Letter: A mixed review for Aspen Art Museum

As Aspenites are divided about the new art museum, I, like perhaps others, am divided within myself.

I’ve waited until the crowds cleared to check out the interior, and I like what I found. Starting with the deck, whose height ironically blocks from street level the panorama it reveals, the experience leads downstairs with an agreeable floating sensation past doors that lead to each floor’s exhibits. Friendly guides provide information on, in sequence, museum architect Shigeru Ban’s humanitarian projects and then two floors of artworks along with a geology display with a free booklet worth memorizing. I would give the interior highest praise.

The exterior, meanwhile, collides with a lifetime saturation in Frank Lloyd Wright, whose homes vitalized the area where I grew up. I became a lifetime member of the Frank Lloyd Wright Society, devour the quarterly, have read endlessly about his works and have added a few words of my own. I am even lucky enough to live in and love a 1947 log cabin built by Wright alumnus, Fritz Benedict.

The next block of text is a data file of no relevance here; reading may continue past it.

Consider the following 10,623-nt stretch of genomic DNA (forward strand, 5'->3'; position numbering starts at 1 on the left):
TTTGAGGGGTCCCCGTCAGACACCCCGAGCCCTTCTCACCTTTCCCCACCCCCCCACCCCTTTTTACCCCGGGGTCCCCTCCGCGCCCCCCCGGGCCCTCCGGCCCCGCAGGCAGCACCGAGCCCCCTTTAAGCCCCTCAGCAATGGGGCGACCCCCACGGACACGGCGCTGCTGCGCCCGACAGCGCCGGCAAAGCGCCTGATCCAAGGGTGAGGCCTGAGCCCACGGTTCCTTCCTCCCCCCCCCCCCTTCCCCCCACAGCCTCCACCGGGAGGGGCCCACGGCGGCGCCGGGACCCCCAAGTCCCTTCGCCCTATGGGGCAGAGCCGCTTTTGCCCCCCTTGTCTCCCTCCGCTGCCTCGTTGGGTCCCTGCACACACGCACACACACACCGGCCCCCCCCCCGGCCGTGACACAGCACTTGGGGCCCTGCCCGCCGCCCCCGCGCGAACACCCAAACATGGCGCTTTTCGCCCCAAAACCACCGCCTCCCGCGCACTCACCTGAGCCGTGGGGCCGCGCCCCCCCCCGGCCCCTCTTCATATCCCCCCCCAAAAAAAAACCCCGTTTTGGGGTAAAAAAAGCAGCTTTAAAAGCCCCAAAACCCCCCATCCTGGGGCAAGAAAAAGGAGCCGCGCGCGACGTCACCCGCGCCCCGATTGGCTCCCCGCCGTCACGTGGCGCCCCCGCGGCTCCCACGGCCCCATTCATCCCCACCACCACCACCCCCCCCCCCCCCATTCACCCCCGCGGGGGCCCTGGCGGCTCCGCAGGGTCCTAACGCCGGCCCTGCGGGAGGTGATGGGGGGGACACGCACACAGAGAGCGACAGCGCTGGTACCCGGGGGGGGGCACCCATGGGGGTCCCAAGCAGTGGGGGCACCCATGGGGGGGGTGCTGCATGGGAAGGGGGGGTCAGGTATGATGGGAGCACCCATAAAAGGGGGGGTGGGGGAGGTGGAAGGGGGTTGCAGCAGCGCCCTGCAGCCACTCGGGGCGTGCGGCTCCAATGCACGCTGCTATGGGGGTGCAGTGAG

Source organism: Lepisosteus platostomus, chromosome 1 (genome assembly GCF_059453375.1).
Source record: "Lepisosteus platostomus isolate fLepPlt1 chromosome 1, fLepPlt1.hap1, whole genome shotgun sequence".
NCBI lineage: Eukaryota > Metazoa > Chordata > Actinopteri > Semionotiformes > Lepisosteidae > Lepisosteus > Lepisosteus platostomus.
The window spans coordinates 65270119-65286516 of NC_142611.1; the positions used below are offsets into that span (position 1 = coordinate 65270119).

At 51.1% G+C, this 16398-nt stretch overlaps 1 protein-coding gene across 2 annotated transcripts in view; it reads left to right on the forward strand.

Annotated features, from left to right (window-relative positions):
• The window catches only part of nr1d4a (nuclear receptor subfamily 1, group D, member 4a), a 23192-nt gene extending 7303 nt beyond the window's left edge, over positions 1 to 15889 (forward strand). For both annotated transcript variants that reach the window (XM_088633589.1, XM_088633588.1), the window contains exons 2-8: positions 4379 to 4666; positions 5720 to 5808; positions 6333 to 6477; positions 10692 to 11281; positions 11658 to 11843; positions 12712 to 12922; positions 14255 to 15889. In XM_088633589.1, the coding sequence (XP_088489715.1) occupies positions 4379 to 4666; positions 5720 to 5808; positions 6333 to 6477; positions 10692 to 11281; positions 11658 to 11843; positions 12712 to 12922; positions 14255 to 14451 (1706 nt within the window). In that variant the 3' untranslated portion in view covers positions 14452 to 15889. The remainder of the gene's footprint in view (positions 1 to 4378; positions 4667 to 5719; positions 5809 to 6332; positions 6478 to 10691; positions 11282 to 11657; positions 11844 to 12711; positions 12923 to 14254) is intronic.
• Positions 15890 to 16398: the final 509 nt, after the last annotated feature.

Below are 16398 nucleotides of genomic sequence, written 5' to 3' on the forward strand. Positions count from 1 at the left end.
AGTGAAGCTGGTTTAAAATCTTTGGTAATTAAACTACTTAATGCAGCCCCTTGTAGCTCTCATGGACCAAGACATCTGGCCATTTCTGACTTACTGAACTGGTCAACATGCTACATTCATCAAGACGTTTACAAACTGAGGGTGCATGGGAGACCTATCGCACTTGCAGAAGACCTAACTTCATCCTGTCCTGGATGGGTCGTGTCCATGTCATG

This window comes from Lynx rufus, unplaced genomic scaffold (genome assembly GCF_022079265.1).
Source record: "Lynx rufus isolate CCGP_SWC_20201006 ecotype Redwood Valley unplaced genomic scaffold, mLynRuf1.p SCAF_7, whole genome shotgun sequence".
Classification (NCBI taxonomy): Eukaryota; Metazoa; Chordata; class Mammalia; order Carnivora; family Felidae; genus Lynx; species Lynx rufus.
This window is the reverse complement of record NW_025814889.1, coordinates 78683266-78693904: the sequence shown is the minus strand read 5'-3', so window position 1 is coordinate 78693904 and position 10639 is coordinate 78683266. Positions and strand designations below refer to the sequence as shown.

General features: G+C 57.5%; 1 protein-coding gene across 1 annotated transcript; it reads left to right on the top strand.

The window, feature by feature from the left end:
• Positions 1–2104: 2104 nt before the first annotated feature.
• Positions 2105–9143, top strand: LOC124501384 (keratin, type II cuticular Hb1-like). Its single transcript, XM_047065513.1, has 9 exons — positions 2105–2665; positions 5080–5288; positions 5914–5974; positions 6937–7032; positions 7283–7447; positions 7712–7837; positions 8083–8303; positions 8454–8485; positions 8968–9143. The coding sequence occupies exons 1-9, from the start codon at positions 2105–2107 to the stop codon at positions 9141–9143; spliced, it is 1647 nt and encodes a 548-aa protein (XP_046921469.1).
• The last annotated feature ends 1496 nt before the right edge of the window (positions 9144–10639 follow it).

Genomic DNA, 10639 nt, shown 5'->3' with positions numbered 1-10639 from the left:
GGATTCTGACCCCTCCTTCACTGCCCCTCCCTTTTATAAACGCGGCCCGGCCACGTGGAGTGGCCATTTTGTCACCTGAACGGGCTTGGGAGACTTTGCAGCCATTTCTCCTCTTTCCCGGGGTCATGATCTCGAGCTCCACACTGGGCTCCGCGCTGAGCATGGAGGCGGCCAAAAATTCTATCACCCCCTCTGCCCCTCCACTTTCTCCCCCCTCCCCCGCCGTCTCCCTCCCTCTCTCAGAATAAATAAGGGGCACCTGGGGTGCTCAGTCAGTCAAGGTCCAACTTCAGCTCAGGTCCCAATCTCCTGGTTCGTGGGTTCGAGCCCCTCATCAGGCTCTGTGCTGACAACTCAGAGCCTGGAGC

Wright’s first rule for a building was that it harmonize with its setting, and in this primal requirement the new museum flat-out flunks. The architect, faced with the requirement to maximize interior space on a quadrangular plot, embellished two sides with an eye-trapping wood screen, and the foursquare result has the charm of a vast shipping crate. In a more urban setting the structure might provide relief, but in intimate Aspen it is wildly out-of-place.

Now that the building is a done deal, we can only hope that the interior will redeem it with art to engage us. The notorious tortoises with iPads bode more of the one-trick surrealism that has characterized the reign of art museum CEO Heidi Zuckerman Jacobson, and we can only hope for more engrossing content, like the display of the architect’s non-Aspen works, for what has become known on the street as Heidi’s Hideaway.

Bruce Berger